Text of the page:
The actress who plays Lal (Hallie Todd) does such a remarkable job in her role as well. She is able to portray so many emotions even when remaining as an android. I really wished that we had had more time with Data and Lal on the show but then again, this single moment in time was probably more impactful than any long story arc it could have had.
I would be hard pressed to find another episode that is as emotionally impacting as this one. There is no grand action scene, no life threatening virus, no alien invasion, not even a B story to fill in the in between. There is just Data and his fight to teach and keep his daughter. This is Star Trek storytelling at it’s finest. There are many more impactful episodes, but this one really hits you hard. It is indeed one of the finest episodes in the series.
I vividly remember the first time I saw this episode and the emotional rollercoaster that this episode was for me. I was along for the ride, cheering at Lal’s successes and lamenting her setbacks. Her ability to use contractions, her feeling emotions, everything was such an incredible ride, surely this would end on an amazing high note! When the show reached its conclusion I was devastated that Lal passed away. Data had finally found a way to be more human only to have one of his greatest achievements, a child of his own, taken away through death.
To this day, I can’t get through the episode without tearing up.
Gleanings and Cool Bits:
Data mentions that he is ‘the last of his kind’, implying that he believes Lore is dead.
The name Lal is Hindi for Beloved.
Starfleet is shown to be not as open to new lifeforms as it claims to be and really seems to have a bit of a problem with artificial life. This seems to be a reoccuring theme with them.
Initially Data made Lal (his child) with no species or sexual identity, effectively neuter. He and Troi takes Lal to the holodeck to allow for his offspring to choose it’s appearance. Lal chooses to appear as a Human Female and Data has made her to appear more human than he does. There is a really cool scene that shows her final options out of the multiple thousands available.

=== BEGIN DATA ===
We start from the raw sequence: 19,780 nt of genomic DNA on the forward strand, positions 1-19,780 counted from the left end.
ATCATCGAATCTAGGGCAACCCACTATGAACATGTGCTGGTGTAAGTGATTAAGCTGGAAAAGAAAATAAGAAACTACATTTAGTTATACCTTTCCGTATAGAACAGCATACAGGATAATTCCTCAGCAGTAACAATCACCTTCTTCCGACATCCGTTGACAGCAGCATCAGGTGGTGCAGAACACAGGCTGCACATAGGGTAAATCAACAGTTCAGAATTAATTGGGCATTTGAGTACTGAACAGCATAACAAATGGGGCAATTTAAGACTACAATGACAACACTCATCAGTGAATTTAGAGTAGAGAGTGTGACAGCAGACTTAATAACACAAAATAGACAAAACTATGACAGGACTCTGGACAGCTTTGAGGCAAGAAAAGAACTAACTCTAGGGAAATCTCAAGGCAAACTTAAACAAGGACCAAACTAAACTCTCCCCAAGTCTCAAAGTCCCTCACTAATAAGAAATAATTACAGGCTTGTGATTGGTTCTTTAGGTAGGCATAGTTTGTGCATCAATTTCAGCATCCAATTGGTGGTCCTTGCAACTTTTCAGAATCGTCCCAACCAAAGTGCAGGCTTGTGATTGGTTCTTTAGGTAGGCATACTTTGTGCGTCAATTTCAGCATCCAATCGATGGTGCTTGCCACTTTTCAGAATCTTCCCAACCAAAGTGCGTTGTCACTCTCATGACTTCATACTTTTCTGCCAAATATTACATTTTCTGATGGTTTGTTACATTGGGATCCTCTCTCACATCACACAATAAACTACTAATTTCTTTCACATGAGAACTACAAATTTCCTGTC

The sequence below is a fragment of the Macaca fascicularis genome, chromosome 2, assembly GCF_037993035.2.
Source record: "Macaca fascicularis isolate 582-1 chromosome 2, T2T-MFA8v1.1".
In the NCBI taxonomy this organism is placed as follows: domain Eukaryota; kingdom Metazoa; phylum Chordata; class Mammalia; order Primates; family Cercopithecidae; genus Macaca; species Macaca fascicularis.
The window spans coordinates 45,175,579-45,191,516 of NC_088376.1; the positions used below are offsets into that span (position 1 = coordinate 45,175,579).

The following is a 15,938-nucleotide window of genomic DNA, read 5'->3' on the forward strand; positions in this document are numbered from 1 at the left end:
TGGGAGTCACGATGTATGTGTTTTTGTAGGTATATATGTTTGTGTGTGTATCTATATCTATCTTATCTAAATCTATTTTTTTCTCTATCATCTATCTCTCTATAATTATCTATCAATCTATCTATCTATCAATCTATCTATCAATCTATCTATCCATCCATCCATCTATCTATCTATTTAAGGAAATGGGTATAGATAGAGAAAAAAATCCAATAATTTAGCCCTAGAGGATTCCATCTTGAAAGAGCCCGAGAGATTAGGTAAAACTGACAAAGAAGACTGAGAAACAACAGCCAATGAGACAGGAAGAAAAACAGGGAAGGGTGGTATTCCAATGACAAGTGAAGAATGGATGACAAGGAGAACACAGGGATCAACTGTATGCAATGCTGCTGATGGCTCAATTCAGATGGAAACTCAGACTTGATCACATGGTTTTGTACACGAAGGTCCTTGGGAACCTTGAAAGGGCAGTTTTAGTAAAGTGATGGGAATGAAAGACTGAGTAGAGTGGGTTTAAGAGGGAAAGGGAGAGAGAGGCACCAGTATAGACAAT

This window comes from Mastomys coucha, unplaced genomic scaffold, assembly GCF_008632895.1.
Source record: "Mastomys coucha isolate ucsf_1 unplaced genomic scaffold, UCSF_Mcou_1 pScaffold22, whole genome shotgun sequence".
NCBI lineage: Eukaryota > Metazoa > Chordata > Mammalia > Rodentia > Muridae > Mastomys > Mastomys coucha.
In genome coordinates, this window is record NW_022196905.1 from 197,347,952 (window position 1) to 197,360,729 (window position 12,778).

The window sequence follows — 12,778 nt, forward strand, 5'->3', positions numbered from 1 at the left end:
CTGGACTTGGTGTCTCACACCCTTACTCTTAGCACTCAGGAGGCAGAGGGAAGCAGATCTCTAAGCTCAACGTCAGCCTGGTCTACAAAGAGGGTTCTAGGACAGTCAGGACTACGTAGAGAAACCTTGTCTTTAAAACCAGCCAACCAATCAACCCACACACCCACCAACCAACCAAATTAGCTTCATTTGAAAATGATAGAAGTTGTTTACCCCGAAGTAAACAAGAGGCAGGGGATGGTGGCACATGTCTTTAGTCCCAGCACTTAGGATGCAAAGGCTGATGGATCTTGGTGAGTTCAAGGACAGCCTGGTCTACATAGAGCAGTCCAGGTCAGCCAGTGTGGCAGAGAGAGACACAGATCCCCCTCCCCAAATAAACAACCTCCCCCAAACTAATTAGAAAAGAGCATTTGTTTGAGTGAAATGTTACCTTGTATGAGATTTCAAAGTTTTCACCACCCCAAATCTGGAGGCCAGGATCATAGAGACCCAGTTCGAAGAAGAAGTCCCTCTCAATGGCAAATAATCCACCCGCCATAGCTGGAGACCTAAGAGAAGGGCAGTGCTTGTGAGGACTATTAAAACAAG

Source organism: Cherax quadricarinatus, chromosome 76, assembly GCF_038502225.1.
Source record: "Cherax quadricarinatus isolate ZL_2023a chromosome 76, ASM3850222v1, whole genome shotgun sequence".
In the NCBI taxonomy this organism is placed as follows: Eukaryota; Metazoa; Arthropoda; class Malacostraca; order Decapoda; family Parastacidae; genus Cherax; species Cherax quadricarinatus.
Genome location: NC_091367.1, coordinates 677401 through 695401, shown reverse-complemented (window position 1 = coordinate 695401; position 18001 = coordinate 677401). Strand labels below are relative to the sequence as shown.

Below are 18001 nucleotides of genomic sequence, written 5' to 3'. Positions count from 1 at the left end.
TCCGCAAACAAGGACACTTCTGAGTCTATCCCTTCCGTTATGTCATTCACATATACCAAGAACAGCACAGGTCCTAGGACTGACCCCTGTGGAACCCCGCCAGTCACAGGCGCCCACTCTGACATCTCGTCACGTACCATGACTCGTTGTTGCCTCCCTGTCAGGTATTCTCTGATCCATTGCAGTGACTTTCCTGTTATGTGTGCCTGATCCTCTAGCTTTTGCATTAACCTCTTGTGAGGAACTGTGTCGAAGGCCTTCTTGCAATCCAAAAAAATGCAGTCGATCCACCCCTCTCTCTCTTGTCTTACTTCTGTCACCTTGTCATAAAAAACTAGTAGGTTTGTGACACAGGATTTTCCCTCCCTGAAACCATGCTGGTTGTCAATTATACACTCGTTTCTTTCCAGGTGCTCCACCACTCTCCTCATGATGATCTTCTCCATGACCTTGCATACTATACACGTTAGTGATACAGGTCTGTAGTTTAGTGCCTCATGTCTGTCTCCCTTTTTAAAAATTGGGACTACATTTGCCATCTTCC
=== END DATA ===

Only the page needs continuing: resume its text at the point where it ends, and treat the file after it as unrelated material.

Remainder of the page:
Riker has a brief but memorable scene with Lal in Ten-Forward. After watching a couple kiss she decides to try it herself. Riker flirts a bit and is soon attacked by Data’s daughter.
Picard is willing to sacrifice his command and career to protect Lal from being taken from Data. This really speaks to the character and makes
At one point Data turns Lal off at the same spot he can be turned off. Apparently he wanted to be able to shut her up when needed, every parents dream I am sure.
We don’t see much of Riker in this episode and that is for good reason, actor Jonathan Frakes was behind the camera for this one making it his Star Trek directorial debut. I think he did a marvelous job.
This episode really reminds me of another Android that was in a terrific series of live action Disney films called ‘Not Quite Human‘. The movies starred Jay Underwood and Alan Thicke. They were some of my favorites for sure but sadly have never made it to DVD or digital formats.
Thanks for reading the Retro TV Review, I look forward to discussing the rest of the series with you, one episode at a time every Monday, Wednesday and Friday! Next Review: Sins of the Father
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Late To The Game 5/25/18
Special Thanks to Memory Alpha as they are one of the best sources for details on Star Trek information available. Although I have a pretty deep knowledge on the subject, they have proven invaluable as a regular resource.